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Archive for April, 2009

The complexity of three assignment statements

April 15th, 2009 No comments

Once I got into researching my book on C I was surprised at how few experiments had been run using professional software developers. I knew a number of people on the Association of C and C++ Users committee, in particular the then chair Francis Glassborow, and suggested that they ought to let me run an experiment at the 2003 ACCU conference. They agreed and I have been running an experiment every year since.

Before the 2003 conference I had never run an experiment that had people as subjects. I knew that if I wanted to obtain a meaningful result the number of factors that could vary had to be limited to as few as possible. I picked a topic which has probably been the subject of more experiments that any other topics, short term memory. The experimental design asked subjects to remember a list of three assignment statements (e.g., X = 5;), perform an unrelated task that was likely to occupy them for 10 seconds or so, and then recognize the variables they had previously seen within a list and recall the numeric value assigned to each variable.

I knew all about the factors that influenced memory performance for lists of words: word frequency, word-length, phonological similarity, how chunking was often used to help store/recall information and more. My variable names were carefully chosen to balance all of these effects and the information content of the three assignments required slightly more short term memory storage than subjects were likely to have.

The results showed none of the effects that I was expecting. Had I found evidence that a professional software developer’s brain really did operate differently than other peoples’ or was something wrong with my experiment? I tried again two years later (I ran a non-memory experiment the following year while I mulled over my failure) and this time a chance conversation with one of the subjects after the experiment uncovered one factor I had not controlled for.

Software developers are problem solvers (well at least the good ones are) and I had presented them with a problem; how to remember information that appeared to require more storage than available in their short term memories and accurately recall it shortly afterwards. The obvious solution was to reduce the amount of information that needed to be stored by simply remembering the first letter of every variable (which one of the effects I was controlling for had insured was unique) not the complete variable name.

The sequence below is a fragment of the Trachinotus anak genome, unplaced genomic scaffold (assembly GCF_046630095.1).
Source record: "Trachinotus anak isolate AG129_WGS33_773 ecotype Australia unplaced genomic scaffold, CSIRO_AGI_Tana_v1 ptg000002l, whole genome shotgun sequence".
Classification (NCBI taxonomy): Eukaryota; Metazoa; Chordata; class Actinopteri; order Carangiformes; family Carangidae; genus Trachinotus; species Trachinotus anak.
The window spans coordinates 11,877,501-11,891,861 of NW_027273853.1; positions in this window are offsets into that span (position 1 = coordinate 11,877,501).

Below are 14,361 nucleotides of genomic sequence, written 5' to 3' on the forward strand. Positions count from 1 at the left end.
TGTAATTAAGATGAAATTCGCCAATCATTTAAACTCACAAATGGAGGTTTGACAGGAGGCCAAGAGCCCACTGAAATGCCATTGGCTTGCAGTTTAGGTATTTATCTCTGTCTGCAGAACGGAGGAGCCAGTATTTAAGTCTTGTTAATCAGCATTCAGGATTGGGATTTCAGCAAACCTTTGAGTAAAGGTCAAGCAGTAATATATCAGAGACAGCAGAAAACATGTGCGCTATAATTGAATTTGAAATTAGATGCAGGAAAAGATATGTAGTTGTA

I ran another experiment the following year and still did not obtain the expected results. What was I missing now? I don’t know and in 2008 I ran a non-memory based experiment. I still have no idea what techniques my subjects are using to remember information about three assignment statements that are preventing me getting the results I expect.

Perhaps those researchers out there that claim to understand the processes involved in comprehending a complete function definition can help me out by explaining the mental processes involved in remembering information about three assignment statements.

Code generation via machine learning

April 2nd, 2009 No comments

Commercial compiler implementors have to produce compilers that are capable of being used on a typical developer computer. A whole bunch of optimization techniques were known for years but could not be used because few computers had the available memory capacity (in the days when 2M was a lot of memory your author once attended a talk that presented some impressive results and was frustrated to learn that the typical memory footprint was 160M, who would ever imagine developers having so much memory to work within?) These days the available of gigabytes of storage has means that likely computer storage capacity is rarely a reason not to use some optimization technique, although the whole program optimization people are still out in the cold.

What is new these days is the general availability of multiple processors. The obvious use of multiple processors is to have make distribute the compilation load. The more interesting use is having the compiler apply different sets of optimizations techniques on different processors, picking the one that produces the highest quality code.

Optimizing code generation algorithms don’t appear to leave anything to chance and individually they generally don’t. However, selecting an order in which to apply individual optimization algorithms is something of a black art. In some cases code transformations made by one algorithm can interfere with the performance of another algorithm. In some cases the possibility of the interference is known and applies in one direction, choosing the appropriate relative ordering of the two algorithms solves the problem. In other cases the way in which two algorithms interfere with each other depends on the code being translated, now the ordering of the two algorithms becomes problematic. The obvious solution is to try both orderings and pick the one that produces the best result.

Several research groups have investigated the use of machine learning in compiler optimization. cTuning.org is a new project that aims to bring together groups interested in self-tuning adaptive computing systems based on statistical and machine learning techniques.
Commercial pressure is always forcing compiler implementors to produce faster code and use of machine learning techniques can produce some impressive results. Now that multi-processor systems are common it will not be long before compilers writers start to make use of the extra resources now available to them.

The safety critical people have problems trying to show the correctness of compiler output that has been generated by ‘fixed’ algorithms. It is not hard to envisage that in 10 years time all large production quality compilers will be using machine learning.